GMIT confirms president Dr Fergal Barry has resigned
President has been on sick leave from the institute since last summer
Galway-Mayo Institute of Technology: In an email to staff on Tuesday, GMIT chairman Cormac MacDonncha said he had accepted Dr Barry’s resignation. Photograph: Brenda Fitzsimons
The move follows what sources in the institute have described as disagreement within college management over appointments and other issues.
Last summer, the institute – which is hoping to become a technology university with its Sligo and Letterkenny partners – said Dr Barry was on sick leave.
It declined to comment on claims that it had received correspondence from legal representatives for Dr Barry.
In an email to staff on Tuesday, GMIT chairman Cormac MacDonncha said he had accepted Dr Barry’s resignation as president of GMIT and thanked him for his service.
He said a proposal will be presented to the GMIT’s governing body at its monthly meeting on the May 30th to confirm the procedure to select and appoint a new president. It is expected that the position will be filled before the end of the year.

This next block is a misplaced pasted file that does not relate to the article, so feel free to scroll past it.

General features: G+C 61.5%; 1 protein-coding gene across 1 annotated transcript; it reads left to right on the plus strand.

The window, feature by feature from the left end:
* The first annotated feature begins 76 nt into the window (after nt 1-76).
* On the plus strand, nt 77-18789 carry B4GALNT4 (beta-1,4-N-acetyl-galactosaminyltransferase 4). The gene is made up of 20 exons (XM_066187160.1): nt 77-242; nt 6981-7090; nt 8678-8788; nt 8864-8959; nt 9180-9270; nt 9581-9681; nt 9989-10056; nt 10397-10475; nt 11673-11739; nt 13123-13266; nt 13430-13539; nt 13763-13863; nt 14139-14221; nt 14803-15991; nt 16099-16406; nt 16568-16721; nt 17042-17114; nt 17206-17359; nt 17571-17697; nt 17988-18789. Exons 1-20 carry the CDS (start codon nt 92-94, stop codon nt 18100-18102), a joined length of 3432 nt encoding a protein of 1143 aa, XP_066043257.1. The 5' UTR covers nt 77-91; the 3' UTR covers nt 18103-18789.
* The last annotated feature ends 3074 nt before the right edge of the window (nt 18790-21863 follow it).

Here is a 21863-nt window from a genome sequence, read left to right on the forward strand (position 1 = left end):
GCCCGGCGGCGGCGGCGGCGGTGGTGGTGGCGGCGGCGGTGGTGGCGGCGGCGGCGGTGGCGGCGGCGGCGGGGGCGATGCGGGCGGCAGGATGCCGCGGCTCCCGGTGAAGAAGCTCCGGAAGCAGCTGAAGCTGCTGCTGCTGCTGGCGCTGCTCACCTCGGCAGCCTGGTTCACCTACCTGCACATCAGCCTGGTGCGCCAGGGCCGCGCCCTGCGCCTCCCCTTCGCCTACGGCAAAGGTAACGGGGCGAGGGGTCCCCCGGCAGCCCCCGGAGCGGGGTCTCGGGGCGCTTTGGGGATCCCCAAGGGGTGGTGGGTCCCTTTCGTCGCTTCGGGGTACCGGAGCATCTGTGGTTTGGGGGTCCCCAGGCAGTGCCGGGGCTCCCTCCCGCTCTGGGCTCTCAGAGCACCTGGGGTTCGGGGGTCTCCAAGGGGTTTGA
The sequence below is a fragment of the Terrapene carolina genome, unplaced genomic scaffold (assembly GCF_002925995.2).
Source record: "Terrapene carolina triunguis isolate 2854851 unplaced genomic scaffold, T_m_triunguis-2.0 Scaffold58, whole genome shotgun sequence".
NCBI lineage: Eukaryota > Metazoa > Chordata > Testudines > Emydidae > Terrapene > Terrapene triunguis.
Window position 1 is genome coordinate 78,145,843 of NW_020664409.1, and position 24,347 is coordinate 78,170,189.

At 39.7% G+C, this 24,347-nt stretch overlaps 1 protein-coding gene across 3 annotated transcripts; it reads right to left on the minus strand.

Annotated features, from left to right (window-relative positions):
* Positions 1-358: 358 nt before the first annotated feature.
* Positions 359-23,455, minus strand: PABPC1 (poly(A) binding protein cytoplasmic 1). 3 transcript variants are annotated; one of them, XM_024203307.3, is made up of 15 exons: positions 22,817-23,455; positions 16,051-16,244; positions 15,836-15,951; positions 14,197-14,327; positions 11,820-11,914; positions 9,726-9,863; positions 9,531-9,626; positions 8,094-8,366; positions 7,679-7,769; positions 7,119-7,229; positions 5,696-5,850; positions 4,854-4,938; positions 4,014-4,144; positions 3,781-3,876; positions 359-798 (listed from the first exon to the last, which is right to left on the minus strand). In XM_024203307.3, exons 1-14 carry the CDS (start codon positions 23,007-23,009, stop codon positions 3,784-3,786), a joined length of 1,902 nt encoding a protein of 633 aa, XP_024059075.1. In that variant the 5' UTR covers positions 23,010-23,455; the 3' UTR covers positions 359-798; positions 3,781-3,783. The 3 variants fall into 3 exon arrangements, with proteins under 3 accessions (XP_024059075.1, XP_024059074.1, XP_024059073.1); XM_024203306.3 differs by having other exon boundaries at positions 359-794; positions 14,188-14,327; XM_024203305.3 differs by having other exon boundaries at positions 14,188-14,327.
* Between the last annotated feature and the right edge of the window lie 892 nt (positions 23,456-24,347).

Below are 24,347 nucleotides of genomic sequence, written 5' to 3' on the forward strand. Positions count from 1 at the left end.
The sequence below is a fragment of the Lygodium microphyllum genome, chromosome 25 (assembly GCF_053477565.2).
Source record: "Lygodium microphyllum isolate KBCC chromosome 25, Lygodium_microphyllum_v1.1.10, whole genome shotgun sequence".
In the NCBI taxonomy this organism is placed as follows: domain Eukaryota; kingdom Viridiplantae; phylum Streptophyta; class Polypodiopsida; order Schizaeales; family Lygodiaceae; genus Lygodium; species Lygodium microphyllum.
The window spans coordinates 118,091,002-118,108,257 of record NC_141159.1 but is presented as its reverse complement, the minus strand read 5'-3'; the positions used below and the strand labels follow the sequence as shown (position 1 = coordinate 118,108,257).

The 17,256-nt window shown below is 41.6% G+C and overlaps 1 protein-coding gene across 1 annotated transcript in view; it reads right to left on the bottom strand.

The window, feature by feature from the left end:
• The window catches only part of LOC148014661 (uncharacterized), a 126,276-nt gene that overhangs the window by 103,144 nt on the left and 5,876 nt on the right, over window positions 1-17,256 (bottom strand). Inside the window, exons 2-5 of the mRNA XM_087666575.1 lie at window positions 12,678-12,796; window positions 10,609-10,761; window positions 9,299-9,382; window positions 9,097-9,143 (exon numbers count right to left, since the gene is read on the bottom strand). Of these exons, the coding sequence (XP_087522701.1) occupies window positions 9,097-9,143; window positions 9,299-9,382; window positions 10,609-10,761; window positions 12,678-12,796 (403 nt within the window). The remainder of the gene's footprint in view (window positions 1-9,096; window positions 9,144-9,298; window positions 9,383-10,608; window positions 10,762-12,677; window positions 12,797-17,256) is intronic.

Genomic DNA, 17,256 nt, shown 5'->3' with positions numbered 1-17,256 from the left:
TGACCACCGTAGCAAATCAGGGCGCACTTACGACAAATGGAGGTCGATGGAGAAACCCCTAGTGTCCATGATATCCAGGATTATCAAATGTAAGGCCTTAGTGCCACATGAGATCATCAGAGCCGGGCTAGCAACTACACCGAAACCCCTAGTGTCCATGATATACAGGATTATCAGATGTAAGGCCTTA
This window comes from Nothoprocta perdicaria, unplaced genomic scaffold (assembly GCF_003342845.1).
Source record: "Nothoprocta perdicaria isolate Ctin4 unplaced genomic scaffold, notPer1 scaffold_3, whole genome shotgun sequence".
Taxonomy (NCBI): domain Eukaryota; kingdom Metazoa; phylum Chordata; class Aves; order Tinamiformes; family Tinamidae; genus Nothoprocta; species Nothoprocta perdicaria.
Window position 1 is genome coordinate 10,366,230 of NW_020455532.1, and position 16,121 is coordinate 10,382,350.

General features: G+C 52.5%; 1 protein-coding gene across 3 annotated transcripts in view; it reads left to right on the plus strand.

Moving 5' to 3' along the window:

Dr Michael Hannon will continue to act in a deputising capacity, while Dr Séamus Lennon has been appointed as acting registrar for the duration.
“I very much appreciate the extra effort and the patience of staff that helped to drive GMIT to some great achievements over the last number of months,” Mr MacDonncha said.
“We continue to put our students at the centre of everything that we do.”
It has been claimed locally that Dr Barry is the third GMIT president in a row to have resigned before their contract expired. This has been rejected by GMIT which has insisted that previous incumbents, Michael Carmody and Marion Coy, both retired “after having provided the institute with more than the minimum notice of their intention to retire”.
Dr Barry was appointed president of GMIT on October 1st, 2015, and was previously vice-president for research, enterprise and development at Limerick Institute of Technology (LIT).
His teams were said to have secured “significant and competitive funds, awards, grants and benefaction for student support, for staff engagement in applied research, for employment support and campus development” at LIT.
Dr Barry was also a founder of the Shannon Applied Biotechnology Centre, and established a research partnership with LIT and its counterpart in Tralee, Co Kerry.